Victoria University, Kelburn, Wellington, New ...
Victoria University, Kelburn, Wellington, New Zealand. (Photo credit: Wikipedia)

My “yes, but..” in relation to the Youtube article was not in relation to the matters Johnson discusses, which was the types of environments that favour new ideas, but how the ideas are formed in the human brain. Johnson talks about one person having “a piece of the puzzle” that completes a new idea, but I think that that is an oversimplification. I see it more like a huge floating jigsaw puzzle, with no edges and maybe many many puzzles. Each person gets millions of puzzle pieces and each person does his or her best to fit together as many pieces as possible and some of the pieces may be assembled incorrectly. I’m thinking of the “Intelligent Design” people when I write that.

a drawing of a 4 piece jigsaw puzzle
a drawing of a 4 piece jigsaw puzzle (Photo credit: Wikipedia)

An idea in that model is simply a realisation that that piece or pieces of the puzzle over here seem to fit with the piece or pieces over there. Any idea is based on innumerable prior ideas or realisations.

Ideas also seem to change over time. I think that I recall that when the idea that white light can be split into many colours was first put to me I accepted it with some reservations. Sort of “If you say so”. But today it seems obvious to me, though it can be that probes into the obvious turn up the un-obvious.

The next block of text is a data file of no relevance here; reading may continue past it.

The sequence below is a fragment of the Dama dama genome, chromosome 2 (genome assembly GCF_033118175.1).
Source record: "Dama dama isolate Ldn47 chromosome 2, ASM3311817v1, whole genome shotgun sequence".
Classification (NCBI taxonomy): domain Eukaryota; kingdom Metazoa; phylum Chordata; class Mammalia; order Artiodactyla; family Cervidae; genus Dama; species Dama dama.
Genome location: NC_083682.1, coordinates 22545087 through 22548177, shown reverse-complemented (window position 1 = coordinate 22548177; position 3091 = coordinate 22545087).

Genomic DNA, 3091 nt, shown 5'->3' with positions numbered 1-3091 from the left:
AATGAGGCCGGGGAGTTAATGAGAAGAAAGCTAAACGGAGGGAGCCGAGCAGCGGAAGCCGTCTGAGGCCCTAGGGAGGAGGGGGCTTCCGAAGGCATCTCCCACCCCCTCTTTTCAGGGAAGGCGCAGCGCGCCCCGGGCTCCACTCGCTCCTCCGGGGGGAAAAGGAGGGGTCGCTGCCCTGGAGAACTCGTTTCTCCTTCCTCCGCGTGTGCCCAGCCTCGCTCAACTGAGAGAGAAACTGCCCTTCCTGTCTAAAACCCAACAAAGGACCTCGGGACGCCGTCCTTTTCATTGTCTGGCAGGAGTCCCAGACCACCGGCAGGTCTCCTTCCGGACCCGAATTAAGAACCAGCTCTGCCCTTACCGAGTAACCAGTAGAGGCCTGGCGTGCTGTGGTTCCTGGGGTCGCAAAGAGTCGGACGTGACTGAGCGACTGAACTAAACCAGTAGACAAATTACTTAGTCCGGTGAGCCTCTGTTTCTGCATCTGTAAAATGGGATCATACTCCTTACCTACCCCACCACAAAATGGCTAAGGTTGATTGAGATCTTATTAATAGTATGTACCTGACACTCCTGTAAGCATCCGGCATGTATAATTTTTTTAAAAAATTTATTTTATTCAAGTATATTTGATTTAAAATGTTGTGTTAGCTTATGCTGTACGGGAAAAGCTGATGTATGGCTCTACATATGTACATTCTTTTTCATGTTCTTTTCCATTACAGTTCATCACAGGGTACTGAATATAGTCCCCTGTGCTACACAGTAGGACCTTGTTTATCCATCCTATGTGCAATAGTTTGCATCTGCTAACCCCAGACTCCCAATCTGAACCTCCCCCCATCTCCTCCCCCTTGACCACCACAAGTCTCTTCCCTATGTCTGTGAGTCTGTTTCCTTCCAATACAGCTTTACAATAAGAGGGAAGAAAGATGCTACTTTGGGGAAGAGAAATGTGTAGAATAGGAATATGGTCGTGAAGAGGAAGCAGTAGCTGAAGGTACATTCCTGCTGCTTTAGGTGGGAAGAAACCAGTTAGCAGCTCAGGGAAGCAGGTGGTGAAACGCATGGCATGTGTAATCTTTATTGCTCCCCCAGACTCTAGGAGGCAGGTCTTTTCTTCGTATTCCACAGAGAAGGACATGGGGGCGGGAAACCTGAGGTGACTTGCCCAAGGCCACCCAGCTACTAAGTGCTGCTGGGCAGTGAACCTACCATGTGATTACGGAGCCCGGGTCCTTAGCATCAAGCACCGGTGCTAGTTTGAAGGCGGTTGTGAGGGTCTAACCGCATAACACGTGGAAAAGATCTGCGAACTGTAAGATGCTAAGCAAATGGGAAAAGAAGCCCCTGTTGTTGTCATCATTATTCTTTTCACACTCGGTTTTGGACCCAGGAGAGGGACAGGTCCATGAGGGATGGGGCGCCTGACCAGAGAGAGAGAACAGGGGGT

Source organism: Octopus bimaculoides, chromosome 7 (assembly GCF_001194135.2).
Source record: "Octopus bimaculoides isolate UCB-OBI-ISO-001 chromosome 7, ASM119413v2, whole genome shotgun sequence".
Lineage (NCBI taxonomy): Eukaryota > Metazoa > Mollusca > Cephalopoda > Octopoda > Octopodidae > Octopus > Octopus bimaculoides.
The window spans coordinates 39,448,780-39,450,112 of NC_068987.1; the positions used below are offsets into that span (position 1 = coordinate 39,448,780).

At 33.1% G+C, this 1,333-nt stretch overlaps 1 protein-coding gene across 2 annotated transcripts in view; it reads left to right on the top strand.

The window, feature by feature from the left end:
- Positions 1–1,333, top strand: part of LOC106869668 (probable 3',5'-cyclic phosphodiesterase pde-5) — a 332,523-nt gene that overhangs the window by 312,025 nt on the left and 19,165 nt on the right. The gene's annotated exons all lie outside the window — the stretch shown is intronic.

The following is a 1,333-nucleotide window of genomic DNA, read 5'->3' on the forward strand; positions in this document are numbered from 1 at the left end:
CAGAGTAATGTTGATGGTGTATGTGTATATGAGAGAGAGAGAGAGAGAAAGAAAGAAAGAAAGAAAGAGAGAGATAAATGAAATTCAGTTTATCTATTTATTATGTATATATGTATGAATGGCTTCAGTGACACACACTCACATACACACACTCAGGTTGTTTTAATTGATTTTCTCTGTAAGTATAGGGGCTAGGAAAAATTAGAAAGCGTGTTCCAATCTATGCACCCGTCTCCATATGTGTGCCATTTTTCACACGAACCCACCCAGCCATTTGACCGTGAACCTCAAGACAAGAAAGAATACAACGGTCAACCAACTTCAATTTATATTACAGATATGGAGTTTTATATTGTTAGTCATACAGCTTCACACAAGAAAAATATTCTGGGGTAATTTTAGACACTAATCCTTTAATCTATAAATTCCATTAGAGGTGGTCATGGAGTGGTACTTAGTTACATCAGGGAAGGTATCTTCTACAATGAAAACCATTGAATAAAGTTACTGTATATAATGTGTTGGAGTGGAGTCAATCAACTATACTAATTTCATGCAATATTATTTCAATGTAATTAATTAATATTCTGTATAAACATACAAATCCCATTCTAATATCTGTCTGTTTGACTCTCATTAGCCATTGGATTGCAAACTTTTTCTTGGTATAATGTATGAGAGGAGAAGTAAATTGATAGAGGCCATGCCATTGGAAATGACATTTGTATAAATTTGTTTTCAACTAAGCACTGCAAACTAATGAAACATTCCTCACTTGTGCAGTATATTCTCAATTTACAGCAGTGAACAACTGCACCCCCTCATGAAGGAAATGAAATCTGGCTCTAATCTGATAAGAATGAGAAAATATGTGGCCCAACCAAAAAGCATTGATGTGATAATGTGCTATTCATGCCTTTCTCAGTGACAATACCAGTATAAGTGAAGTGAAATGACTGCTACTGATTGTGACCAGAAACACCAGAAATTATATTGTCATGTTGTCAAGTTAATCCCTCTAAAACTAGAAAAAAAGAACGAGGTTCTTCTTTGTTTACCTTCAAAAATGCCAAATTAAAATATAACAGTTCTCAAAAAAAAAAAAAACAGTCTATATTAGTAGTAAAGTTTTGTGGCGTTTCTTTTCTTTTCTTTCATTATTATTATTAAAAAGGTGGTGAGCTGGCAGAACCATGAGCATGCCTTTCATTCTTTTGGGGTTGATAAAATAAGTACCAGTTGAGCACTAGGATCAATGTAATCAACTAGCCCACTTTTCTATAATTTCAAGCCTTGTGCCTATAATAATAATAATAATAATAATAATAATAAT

Classic Albums: Pink Floyd – The Making of The...
Classic Albums: Pink Floyd – The Making of The Dark Side of the Moon (Photo credit: Wikipedia)

So where do ideas come from? I’m uncertain. I’m not sure that there aren’t several sources of new ideas, but one that I keep coming back to is that there might be some process in our brains of which we are not conscious that continually and somewhat dumbly searches the puzzle pieces and tries to fit them together. It probably has guidance rules that say that, metaphorically, knobs must fit into sockets, there should be no gaps or space between puzzle pieces.

I call the process dumb because it seems to favour picking close by pieces, and it seems to repeatedly try the same configurations that have failed previously. I say this because sometimes, looking at a fact a new way or introducing a concept from another field may result in a totally new solution to a problem.

Visual Example of the Eight Queens backtrack A...
Visual Example of the Eight Queens backtrack Algorithm (Photo credit: Wikipedia)

I’m aware that I’ve used the word “idea” in a number of senses above, but I hope that it doesn’t detract too much from the argument. I’m also aware that I’ve stretched the jigsaw analogy well beyond the bounds!

As a final comment, I think that people misunderstand the Eureka Moment. The moment occurs not when one solves the puzzle, but the moment that one realises that the puzzle is solved. For instance, when a mathematician works on a proof he may get stuck on a particular step. He may try several solutions, proceeding from the solution under test through several other steps in the proof before he discovers the solution which works. The Eureka Moment happens when he discovers that the solution he is trying is the correct one, not when he chooses the solution. A subtle but definite difference.

archimedes (Photo credit: Sputnik Beanburger III)